Windows 7 is a huge improvement for Microsoft but they aren’t quite there yet. According to various analysts, its release will have no effect on Apple’s sales. I tend to agree with this statement. Despite all the new features and performance improvements over Vista, here’s 10 reasons why OS X Snow Leopard is still better than Windows 7.
1. Create and Mount ISO Images:
New to Windows 7 is the ability to burn a CD or DVD from and ISO image. Unfortunately you still can’t mount an ISO or create one without a third party tool. OS X has been doing this for years now.
2. Native Support for common technologies:
Speaking of ISO image support, OS X also supports out of the box the following commonly used technologies: Cisco VPN, Exchange, Printer Drivers and their updates, PDF reading and printing, Image capture from Digital Cameras, Scanning, File Sharing via AFP, Samba (Windows), and FTP, VNC Screensharing, Bluetooth, AIM / AOL / Jabber, SSH and Telnet, and much more. Also, QuickLook can open up and display Word Documents and Excel Spreadsheets without Office being installed. New for Windows 7 is the striking ability to natively play DVDs.
3. OS X is Multilingual:
OS X can run in 18 different languages and your keyboard can be adjusted to type in any other. It’s also quite easy to switch around. Bidirectional text in languages such as Arabic and Hebrew are no problem. Multi-touch trackpads can be used to input Chinese characters. Spellcheck is also multilingual (supported languages only).
4. QuickTime X:
QuickTime, Apple’s Media Player can do so much more. Broadcasting audio and video, recording from the on board camera / microphone, basic audio / video editing, file format conversion, and the ability to create screencasts are why QuickTime X is a huge addition to Snow Leopard.
5. Image Manipulation with Preview:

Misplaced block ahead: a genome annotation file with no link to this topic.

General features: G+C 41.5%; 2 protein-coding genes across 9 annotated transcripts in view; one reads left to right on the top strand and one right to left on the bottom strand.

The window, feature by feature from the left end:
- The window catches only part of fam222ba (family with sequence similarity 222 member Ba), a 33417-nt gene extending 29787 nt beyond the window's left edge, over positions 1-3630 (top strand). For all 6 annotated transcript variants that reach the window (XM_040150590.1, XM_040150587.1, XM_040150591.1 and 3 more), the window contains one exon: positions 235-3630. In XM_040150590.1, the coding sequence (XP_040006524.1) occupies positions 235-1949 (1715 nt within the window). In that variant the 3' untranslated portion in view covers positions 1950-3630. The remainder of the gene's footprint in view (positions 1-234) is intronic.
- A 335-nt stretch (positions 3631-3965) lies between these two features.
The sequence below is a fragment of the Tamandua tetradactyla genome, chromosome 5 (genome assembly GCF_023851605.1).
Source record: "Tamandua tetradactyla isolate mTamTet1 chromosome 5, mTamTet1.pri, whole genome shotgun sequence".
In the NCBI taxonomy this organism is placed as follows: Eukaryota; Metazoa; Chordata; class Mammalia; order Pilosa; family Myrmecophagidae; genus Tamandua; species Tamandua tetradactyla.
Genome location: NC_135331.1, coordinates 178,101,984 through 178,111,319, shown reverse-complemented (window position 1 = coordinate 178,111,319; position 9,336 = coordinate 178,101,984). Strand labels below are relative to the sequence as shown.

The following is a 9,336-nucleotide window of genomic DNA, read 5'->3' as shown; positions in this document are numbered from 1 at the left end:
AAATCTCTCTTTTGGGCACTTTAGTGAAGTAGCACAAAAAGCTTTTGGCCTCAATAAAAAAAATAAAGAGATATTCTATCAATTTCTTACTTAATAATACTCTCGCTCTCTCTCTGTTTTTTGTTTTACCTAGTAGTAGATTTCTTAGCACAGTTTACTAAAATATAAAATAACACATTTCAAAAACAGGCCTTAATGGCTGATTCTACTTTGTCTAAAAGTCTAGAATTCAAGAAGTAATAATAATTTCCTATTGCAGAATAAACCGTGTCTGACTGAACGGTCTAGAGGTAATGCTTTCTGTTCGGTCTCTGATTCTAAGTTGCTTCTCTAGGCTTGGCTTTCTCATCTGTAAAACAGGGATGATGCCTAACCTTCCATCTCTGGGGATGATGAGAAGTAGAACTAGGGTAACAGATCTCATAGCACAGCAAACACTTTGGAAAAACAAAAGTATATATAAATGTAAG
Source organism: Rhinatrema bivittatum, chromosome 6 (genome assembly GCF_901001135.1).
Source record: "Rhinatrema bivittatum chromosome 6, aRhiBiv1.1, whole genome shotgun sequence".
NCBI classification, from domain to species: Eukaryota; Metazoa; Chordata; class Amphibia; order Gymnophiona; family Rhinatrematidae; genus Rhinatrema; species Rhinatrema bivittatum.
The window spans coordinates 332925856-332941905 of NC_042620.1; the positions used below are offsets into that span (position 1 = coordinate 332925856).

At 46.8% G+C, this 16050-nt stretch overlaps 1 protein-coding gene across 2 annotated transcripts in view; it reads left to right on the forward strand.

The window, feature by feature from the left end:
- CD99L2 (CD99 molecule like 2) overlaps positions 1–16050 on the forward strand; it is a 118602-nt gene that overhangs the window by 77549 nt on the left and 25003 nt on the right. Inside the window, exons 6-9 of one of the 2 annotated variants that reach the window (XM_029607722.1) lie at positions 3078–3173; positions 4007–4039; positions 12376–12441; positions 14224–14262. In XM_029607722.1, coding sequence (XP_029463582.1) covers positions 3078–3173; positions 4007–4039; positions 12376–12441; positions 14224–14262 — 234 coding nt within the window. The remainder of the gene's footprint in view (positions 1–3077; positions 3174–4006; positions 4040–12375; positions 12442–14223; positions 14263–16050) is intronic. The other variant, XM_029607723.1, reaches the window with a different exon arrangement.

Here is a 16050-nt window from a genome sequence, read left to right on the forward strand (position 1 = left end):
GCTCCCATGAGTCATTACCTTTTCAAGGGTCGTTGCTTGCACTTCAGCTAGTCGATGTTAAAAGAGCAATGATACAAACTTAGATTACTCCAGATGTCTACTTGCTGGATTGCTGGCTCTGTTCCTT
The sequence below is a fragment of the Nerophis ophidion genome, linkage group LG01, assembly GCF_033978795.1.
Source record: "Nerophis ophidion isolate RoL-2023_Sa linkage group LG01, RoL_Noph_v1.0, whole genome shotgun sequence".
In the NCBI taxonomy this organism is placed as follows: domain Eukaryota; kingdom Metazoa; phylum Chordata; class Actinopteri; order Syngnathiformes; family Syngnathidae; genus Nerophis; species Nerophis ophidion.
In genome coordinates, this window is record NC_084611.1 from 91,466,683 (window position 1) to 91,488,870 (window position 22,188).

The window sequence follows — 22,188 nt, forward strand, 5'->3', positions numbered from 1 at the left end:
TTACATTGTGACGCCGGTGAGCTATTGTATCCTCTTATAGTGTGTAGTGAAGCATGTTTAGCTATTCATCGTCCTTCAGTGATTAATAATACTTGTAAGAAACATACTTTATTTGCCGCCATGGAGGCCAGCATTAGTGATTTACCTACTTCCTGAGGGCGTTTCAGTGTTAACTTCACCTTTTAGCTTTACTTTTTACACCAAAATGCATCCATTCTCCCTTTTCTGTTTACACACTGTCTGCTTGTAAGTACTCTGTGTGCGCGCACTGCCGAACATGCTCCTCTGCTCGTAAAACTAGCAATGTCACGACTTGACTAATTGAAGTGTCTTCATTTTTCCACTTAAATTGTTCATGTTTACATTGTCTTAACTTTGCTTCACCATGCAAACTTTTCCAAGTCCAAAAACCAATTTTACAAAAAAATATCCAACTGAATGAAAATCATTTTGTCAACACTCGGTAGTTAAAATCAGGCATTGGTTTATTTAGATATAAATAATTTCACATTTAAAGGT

Like QuickTime, OS X’s Preview does much more than just show images and PDFs (Did I mention that Windows still won’t support PDF viewing out of the box?) Basic image editing and tweaking, directly importing from scanner, rotation and resizing will ruin your need for Adobe products if you’re just an average user.
6. Find Anything with Spotlight:
Yes, Windows 7 includes a search feature but it’s nowhere near Spotlight. From searching inside PDFs, documents as well as file names, you just type what you want and if it’s on your drive, it appears. Power users can create Smart folders with custom search options. With Spotlight plugins you can expand Spotlight to search inside formats like .DjVu, .MXF, .Tar, .Jar and Python scripts.
7. The Compatibility of Boot Camp:
Boot Camp, the last refuge when something just doesn’t have an OS X version and won’t work virtualized. With OS X and a Windows install DVD, you can run Windows on your Mac. Natively, not virtualized. For free.
8. Productivity with Mail and iCal:
Support for Exchange 2007 – mail, calendars and contacts, included with OS X. In addition, it handles POP3 / IMAP and plays nice with Gmail, AOL and Yahoo. iCal is a powerful calendaring solution that has grown better and better over the years. In addition to Exchange, you can also easily sync with Google Calendar and other CalDAV standard formats.
Yes, there’s Outlook and as wonderful as it is, it comes with Office – not with Windows. Believe it or not, the fact that Office isn’t included is still a surprise to many purchasers of new PCs.
9. 64Bit included, not optional:
It’s true, by default the kernal won’t load 64 Bit by default but that’s a quick change to a preference file or just hold down to 6 and 4 keys at boot. It’s not like you’re forced to install either the 32Bit version OR the 64Bit version….. In Windows 7, they’re even on separate DVDs. At least Windows 7 gives you both DVDs without having to purchase a new 64 Bit license, but you’ll still have to reinstall – it’s only one or the other.
Even running 32Bit kernal, OS X Apps will see your 4+ GB of Ram and take advantage of 64Bit processing. One reason why Apple does this is for driver compatibility. Windows 64Bit users know what its like to have some funky piece of hardware or software that just won’t work in 64 Bit.
10. The Choose Your Version Game:
With Windows, unless you buy “Ultimate”, you’re not getting all the cool features that Microsoft likes to talk about when competing with OS X. As the average Windows 7 user will most likely be using Home Premium, they won’t be getting – Bit Locker encryption, Windows Backup, Multilingual abilities and the Windows XP mode to run old apps that won’t work in 7.
There’s only one version of OS X. No cheap, cut down, crippled “Home Premium”, “Professional, or “Starter” versions. One price gets you everything. Time Machine, FileVault, Multilanguage Support, Active Directory Binding, Boot Camp, and much more.